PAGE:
The --rm flag in a docker run command is handy if you are just testing things on your machine for a brief time and not handling critical files or deployments inside that container.

The docker run command syntax below adds a Docker container with the name of your choice (container_name) and a Docker image (organization/base_image) from Docker Hub library. But then the --rm flag removes the container automatically.

docker run --rm --name container_name organization/base_image

Cleaning Up Docker Volumes

Docker doesn’t just consist of images and containers. The Docker ecosystem also consists of storage volumes. Using the same general method of finding IDs and pruning items, you can clean up storage volumes too.

As with containers and images, run docker volume ls to see all of the volume IDs you have in the system.

docker volume ls

Below, you can see that in this tutorial, there are three volumes listed.

Listing All The Docker Volumes
Listing All The Docker Volumes

Now run the docker command below to delete all the unused volumes (volume prune).

To remove unused docker networks, run this command instead: docker network prune

docker volume prune

Below, you can see that the command removes all local volumes as they were not in use at the time of deletion. So when you list all the Docker volumes, you only get an empty table list.

Removing Unused Volumes
Removing Unused Volumes

Removing All Unused Docker Components at Once

Throughout this tutorial, you’ve been picking and choosing which Docker components to remove. Maybe you’re working in a testing environment and just want to clean everything up all at once. Instead of cleaning each component individually, clean it all up with docker system prune!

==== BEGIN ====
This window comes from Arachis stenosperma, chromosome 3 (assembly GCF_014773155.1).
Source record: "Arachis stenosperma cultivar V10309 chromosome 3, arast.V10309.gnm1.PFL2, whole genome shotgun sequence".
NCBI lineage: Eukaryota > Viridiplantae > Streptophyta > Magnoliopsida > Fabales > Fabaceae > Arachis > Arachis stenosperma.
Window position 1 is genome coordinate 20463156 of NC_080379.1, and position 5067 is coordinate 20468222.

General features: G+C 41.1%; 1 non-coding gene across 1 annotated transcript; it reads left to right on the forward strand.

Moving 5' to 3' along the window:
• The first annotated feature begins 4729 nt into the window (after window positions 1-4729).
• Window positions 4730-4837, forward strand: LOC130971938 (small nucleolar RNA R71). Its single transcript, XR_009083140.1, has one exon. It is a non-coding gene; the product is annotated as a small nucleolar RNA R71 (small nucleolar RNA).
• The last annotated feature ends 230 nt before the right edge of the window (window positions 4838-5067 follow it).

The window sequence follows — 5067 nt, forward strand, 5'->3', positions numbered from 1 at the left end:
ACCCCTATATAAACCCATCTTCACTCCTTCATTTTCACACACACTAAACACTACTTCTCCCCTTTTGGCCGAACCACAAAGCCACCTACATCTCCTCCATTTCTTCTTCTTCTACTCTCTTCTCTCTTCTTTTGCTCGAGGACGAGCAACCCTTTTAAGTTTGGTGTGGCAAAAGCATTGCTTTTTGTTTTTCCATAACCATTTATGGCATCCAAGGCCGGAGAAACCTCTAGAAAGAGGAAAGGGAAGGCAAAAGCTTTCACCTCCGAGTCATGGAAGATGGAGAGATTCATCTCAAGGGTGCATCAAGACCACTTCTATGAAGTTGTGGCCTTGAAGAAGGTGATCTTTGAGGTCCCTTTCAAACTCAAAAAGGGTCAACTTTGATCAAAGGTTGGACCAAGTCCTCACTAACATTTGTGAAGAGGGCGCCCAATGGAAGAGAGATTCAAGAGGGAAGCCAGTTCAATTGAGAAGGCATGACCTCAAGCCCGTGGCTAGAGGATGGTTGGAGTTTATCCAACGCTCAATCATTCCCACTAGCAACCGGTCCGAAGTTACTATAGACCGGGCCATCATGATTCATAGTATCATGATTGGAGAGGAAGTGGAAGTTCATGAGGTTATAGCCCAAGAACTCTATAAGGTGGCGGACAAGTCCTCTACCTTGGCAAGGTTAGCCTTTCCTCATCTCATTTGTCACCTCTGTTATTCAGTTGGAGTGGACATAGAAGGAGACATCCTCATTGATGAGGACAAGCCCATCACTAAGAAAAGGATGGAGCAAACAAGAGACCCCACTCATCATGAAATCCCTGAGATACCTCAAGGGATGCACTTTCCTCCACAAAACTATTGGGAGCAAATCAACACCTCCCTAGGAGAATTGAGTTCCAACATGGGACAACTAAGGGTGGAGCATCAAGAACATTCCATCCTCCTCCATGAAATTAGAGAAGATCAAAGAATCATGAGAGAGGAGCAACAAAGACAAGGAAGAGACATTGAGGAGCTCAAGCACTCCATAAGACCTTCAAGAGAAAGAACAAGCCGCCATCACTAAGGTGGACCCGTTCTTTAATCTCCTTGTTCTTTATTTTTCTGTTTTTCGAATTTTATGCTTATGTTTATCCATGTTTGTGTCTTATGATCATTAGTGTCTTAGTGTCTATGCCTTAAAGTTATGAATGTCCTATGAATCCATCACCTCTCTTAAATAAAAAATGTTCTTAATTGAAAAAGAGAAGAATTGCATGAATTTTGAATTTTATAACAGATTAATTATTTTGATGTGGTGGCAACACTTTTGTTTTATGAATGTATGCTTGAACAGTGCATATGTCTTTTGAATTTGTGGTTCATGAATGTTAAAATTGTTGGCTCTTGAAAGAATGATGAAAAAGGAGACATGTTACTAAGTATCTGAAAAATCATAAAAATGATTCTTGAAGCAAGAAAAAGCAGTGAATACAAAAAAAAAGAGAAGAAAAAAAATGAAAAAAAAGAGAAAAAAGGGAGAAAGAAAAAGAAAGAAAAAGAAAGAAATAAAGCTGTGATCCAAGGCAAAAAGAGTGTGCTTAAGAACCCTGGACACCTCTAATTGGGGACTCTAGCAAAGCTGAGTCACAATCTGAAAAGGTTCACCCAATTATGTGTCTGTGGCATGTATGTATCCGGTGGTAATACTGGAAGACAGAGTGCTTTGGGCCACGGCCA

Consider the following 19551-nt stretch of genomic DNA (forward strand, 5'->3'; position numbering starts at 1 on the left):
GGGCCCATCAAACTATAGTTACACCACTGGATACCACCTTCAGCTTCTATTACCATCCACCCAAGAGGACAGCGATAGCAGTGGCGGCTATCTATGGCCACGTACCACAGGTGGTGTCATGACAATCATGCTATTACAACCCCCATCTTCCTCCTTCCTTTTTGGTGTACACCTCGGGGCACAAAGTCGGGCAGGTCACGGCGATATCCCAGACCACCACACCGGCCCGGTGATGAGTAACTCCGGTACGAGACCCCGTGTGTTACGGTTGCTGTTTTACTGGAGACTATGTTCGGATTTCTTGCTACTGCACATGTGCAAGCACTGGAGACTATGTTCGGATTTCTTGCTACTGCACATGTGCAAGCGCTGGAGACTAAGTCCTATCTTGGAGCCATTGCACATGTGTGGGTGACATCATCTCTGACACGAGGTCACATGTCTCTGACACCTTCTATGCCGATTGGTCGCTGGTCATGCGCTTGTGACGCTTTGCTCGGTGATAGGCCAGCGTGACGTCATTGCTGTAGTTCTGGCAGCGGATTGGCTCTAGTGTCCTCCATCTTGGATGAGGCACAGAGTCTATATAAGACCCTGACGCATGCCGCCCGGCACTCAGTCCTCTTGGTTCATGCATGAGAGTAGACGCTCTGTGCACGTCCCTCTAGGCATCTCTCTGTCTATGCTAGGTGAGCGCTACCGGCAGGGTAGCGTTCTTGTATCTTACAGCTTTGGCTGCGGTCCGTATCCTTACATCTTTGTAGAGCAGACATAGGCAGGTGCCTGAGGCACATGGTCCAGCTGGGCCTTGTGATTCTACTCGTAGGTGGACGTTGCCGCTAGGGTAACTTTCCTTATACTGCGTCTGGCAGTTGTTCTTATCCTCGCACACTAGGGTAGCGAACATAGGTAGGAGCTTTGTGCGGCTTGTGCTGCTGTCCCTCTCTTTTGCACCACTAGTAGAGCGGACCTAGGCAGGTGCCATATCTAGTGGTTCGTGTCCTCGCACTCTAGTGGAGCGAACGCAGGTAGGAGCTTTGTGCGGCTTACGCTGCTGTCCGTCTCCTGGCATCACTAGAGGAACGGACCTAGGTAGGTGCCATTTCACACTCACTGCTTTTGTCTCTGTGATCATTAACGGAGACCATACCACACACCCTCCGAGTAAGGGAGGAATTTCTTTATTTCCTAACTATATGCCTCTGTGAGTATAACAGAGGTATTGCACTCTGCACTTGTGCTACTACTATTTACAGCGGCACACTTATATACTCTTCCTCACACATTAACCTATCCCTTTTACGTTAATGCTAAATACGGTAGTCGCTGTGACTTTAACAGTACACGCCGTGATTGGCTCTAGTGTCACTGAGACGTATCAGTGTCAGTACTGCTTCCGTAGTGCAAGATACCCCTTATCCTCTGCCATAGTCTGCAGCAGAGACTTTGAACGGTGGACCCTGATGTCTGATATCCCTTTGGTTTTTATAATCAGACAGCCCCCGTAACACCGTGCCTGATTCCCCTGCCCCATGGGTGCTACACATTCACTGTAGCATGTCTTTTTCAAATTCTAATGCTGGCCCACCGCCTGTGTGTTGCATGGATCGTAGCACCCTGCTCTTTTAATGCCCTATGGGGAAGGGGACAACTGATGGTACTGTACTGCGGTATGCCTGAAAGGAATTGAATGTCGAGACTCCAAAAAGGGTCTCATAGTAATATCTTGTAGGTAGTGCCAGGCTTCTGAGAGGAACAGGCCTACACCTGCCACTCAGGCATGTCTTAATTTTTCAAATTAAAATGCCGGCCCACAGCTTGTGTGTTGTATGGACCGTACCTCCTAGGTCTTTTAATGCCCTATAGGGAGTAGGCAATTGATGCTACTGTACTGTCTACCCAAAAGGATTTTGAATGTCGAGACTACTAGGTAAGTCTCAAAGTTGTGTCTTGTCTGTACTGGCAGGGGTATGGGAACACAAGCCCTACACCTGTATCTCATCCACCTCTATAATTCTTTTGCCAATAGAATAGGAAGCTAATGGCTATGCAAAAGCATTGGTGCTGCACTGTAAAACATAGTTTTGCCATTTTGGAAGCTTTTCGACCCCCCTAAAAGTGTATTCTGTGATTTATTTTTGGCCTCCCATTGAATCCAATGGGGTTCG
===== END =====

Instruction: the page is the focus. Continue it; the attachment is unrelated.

The docker system prune command removes non-running containers, unused networks, unused images, and the build cache for the Docker engine.

docker system prune

Add the -f flag to force or suppress the warning messages and confirm deletion of Docker system elements, like this: docker system prune -f

Below, you can see a prompt asking whether you want to continue removing Docker system elements or not. Confirm by entering Y to proceed.

Confirming Docker System Pruning
Confirming Docker System Pruning

Conclusion

In this tutorial, you’ve explored the numerous ways to clean up Docker images with the docker image prune command, removing containers with docker container rm, and more.

With this newfound knowledge, why not develop your own preferred methods of cleaning up your Docker images? Perhaps making a Docker asset inventory or a good tagging system that allows you to name your projects properly and avoid deleting critical images or containers?